Nine Things You Do For Your First Child You Just Can't Be Bothered To Do For Your Second

Children are great things, bringing joy and delight wherever they go – but as with anything the more you have, the less exciting they are
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Finding out you’re expecting your first child is a feeling like no other. From the second you see the blue line on the pregnancy test, you start planning – I was saving for Baby No 1’s piano lessons before my morning sickness had subsided. By the time he was born, little HG had a state-of-the-art travel system, the poshest cot this side of Kensington Palace, and every sleep aid you could imagine (not that any of them worked, of course).

When we found out Baby No 2 was on her way we were equally as delighted. But with a toddler to take care of, the planning wasn’t so exciting or animated. More another task to tackle before bath and bedtime. And when she arrived we were, again, ecstatic. But after the initial burst of baby pics on Facebook, Baby B certainly wasn’t shared with every online acquaintance. Facebook documented my first child’s every move, bowel movements included. No 2 is lucky if she gets a mention on her birthday.

Think I’m mean? Think I’m lazy? I’m not alone. Parents all over the country shift into idle mode when it comes to rearing Child No 2. Here’s how:

1. Research

Baby No 1: From baby name books to My First Year, you invest every spare penny and moment of pregnancy researching how to be a fantastic mum.

Baby No 2: You think, ‘well No 1 is still alive so I must be doing something right’.

2. Announcing

No 1: Announce the birth on Twitter, Facebook, Instagram, in the local paper, across every media channel you can think of, and then update your audience the next day, and the next, and the next.

No 2: Post a pic of the adoring older child trying not to drop its new Nemesis, then try to get some sleep. Post another pic when Baby turns one.

3. Hygiene

No 1: Sterilise everything religiously and wash all clothes before they wear them. Wash your hands so frequently they start to blister.

No 2: Leave to crawl across dirty floors while you frantically tidy up potential choking hazards. Dress them in anything that isn’t soaked in vomit/faeces (usually slightly stained hand-me-downs from No 1 child - see Point 7).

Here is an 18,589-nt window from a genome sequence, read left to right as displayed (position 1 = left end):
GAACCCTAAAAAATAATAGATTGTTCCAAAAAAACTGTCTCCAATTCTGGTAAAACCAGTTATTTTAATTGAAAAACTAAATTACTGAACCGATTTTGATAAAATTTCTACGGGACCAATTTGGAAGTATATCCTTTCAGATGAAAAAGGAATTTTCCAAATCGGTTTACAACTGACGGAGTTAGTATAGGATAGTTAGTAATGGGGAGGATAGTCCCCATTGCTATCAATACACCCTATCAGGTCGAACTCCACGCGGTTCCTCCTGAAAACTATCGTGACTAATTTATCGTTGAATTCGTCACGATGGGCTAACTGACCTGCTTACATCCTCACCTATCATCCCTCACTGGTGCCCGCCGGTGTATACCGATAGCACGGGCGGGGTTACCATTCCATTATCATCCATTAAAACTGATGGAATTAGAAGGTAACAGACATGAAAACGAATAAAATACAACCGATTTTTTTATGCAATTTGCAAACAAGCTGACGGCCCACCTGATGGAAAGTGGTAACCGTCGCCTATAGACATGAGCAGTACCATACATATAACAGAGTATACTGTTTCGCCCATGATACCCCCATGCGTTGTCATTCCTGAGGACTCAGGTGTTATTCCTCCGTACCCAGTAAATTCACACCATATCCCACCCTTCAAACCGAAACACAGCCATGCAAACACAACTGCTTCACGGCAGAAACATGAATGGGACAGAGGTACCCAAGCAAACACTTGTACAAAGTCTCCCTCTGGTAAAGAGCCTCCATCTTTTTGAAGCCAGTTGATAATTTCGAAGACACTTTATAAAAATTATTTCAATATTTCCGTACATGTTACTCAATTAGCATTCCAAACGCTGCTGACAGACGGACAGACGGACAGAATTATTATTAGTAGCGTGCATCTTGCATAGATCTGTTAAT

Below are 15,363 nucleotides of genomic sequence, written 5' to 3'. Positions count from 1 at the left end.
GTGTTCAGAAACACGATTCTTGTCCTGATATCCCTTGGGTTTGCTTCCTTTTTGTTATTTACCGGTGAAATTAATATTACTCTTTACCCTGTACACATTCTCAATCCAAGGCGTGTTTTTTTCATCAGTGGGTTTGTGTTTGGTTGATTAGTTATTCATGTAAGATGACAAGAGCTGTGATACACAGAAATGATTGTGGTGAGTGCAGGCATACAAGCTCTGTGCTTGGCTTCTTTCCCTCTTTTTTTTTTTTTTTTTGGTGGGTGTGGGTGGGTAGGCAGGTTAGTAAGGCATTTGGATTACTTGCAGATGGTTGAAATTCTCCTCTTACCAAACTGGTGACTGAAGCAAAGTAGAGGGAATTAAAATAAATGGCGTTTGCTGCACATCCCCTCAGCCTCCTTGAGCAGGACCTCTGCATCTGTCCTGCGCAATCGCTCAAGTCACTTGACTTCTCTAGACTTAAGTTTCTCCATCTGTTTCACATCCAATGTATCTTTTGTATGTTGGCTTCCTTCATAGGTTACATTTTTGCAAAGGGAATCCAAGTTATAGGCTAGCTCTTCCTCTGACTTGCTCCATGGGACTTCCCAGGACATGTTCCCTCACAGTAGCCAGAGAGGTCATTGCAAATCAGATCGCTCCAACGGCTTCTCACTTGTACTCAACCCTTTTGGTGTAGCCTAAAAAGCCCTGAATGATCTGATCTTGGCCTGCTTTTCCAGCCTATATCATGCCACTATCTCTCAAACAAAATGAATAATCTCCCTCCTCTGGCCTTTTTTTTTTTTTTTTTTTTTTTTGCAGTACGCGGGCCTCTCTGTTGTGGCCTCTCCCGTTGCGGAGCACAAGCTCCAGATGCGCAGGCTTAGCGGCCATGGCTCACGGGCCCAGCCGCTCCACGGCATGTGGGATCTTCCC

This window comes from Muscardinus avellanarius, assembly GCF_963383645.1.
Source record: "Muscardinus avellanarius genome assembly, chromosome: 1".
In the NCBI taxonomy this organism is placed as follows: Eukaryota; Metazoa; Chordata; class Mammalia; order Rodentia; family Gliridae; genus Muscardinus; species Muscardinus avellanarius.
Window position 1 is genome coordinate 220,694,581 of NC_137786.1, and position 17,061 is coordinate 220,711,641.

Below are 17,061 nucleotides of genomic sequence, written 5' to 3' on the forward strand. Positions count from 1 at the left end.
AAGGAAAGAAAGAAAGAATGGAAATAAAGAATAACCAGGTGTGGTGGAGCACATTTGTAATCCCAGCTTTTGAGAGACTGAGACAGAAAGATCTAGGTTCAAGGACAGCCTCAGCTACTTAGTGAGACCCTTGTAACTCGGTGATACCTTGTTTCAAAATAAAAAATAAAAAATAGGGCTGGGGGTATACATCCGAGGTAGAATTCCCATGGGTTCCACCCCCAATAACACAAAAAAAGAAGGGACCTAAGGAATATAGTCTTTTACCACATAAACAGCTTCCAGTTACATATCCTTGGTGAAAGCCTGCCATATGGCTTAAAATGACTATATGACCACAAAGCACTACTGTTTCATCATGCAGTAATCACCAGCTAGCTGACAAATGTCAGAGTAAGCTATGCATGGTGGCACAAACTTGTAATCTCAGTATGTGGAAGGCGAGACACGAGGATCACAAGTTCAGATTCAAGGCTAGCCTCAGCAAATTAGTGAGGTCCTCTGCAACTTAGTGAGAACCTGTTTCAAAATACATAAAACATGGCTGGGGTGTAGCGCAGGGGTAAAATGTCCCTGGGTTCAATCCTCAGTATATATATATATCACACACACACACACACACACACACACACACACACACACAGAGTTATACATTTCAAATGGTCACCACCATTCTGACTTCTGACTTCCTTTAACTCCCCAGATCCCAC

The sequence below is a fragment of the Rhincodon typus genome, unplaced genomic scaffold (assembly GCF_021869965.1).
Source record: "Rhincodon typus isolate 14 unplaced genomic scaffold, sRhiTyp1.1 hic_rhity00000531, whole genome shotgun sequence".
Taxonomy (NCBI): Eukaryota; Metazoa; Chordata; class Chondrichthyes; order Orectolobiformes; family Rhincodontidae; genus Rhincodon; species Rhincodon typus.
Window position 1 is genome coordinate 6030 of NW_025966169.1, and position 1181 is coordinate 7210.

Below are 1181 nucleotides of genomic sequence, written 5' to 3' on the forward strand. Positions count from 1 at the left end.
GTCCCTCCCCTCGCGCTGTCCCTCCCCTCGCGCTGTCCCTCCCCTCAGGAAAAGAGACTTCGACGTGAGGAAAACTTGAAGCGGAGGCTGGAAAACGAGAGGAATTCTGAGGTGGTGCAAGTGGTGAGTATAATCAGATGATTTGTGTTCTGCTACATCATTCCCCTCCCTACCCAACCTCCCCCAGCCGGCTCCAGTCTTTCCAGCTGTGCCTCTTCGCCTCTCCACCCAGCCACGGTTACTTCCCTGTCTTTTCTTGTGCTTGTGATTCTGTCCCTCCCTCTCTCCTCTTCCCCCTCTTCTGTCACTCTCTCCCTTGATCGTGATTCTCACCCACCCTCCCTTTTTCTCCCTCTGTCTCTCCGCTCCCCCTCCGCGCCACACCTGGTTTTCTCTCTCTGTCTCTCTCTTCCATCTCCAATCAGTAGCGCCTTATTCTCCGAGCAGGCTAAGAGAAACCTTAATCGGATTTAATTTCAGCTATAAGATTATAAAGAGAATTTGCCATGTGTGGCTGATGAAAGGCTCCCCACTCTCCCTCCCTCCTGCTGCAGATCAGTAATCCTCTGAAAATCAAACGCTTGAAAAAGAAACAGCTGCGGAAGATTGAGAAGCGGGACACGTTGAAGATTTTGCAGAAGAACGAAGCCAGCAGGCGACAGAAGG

4. Weaning

No 1: Wean on purely organic food cooked-from-scratch by your own fair hands.

No 2: Wean on the bread crusts that No 1 won’t eat. Adopt an eat it or starve approach to mealtimes.

5. Grape Safety

No 1: Peel, quarter and examine for minuscule remnants of seeds, every grape that appears within a five mile radius.

No 2: Slice grapes in half, or just don’t bother feeding them grapes until they’re about 15.

6. Toilet Training

No 1: Start thinking about potty training the second they start to stand up.

No 2: Leave in nappies way longer than you should because you just can’t be bothered.

7. Attire

No 1: Dress from head to toe in Ted Baker and Jasper Conran outfits bought with all the Debenhams vouchers you were given when they were born.

No 2: Dress in hand-me-downs, regardless of size, personality or gender, because you’re too tired to go shopping and nobody bothers giving you gifts for your second child anyway.

8. TV Time

No 1: Avoid technology and television at all costs - it mashes their mind and disrupts their sleep.

No 2: Plonk in front of baby TV from three weeks old to maintain their trace-like state while you deal with feeding/ dressing/trying to control No 1.

9. Classes and Skills

No 1: Start swimming lessons at ten weeks, music classes from three months. At 18 months enroll at the local football/gymnastic centre. By age six has added French, gymnastics, ukulele classes and drama to his/her repertoire.

No 2: Dragged between community centres, swimming pools and sports halls from day one as mum attempts to keep up with No 1’s hectic schedule. Finally gets a class of her own once No 1 has started school. Shines brighter than ever before and induces gargantuan levels of guilt as Mum realises she should, really, have given her a great deal more attention from the off.

So there you have it. Children are great things. They bring joy and delight wherever they go. But as with anything, from cheesecake to chips, the more you have, the less exciting they are. How anybody has the time or inclination for a third is totally beyond me.